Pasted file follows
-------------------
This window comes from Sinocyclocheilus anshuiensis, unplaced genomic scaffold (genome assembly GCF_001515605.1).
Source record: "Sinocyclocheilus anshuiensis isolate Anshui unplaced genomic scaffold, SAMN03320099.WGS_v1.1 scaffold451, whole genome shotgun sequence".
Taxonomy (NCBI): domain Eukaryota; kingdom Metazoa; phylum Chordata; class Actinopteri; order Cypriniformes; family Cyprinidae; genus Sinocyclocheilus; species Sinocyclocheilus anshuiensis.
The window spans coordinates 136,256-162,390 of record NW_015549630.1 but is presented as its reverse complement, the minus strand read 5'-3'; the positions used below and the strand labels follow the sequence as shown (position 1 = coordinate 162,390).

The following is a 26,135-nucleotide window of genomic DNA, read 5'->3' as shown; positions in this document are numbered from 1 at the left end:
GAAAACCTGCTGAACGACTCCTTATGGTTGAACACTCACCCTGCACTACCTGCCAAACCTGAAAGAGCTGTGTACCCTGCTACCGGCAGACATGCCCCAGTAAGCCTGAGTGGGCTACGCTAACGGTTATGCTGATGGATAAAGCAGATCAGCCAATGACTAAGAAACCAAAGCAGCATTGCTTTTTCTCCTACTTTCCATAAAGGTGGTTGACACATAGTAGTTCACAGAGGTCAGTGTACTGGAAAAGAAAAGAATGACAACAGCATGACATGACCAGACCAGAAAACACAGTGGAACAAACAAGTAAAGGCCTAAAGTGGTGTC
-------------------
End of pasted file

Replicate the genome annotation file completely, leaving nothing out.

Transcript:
This window comes from Sinocyclocheilus anshuiensis, unplaced genomic scaffold (genome assembly GCF_001515605.1).
Source record: "Sinocyclocheilus anshuiensis isolate Anshui unplaced genomic scaffold, SAMN03320099.WGS_v1.1 scaffold451, whole genome shotgun sequence".
Taxonomy (NCBI): domain Eukaryota; kingdom Metazoa; phylum Chordata; class Actinopteri; order Cypriniformes; family Cyprinidae; genus Sinocyclocheilus; species Sinocyclocheilus anshuiensis.
The window spans coordinates 136,256-162,390 of record NW_015549630.1 but is presented as its reverse complement, the minus strand read 5'-3'; the positions used below and the strand labels follow the sequence as shown (position 1 = coordinate 162,390).

The following is a 26,135-nucleotide window of genomic DNA, read 5'->3' as shown; positions in this document are numbered from 1 at the left end:
GAAAACCTGCTGAACGACTCCTTATGGTTGAACACTCACCCTGCACTACCTGCCAAACCTGAAAGAGCTGTGTACCCTGCTACCGGCAGACATGCCCCAGTAAGCCTGAGTGGGCTACGCTAACGGTTATGCTGATGGATAAAGCAGATCAGCCAATGACTAAGAAACCAAAGCAGCATTGCTTTTTCTCCTACTTTCCATAAAGGTGGTTGACACATAGTAGTTCACAGAGGTCAGTGTACTGGAAAAGAAAAGAATGACAACAGCATGACATGACCAGACCAGAAAACACAGTGGAACAAACAAGTAAAGGCCTAAAGTGGTGTC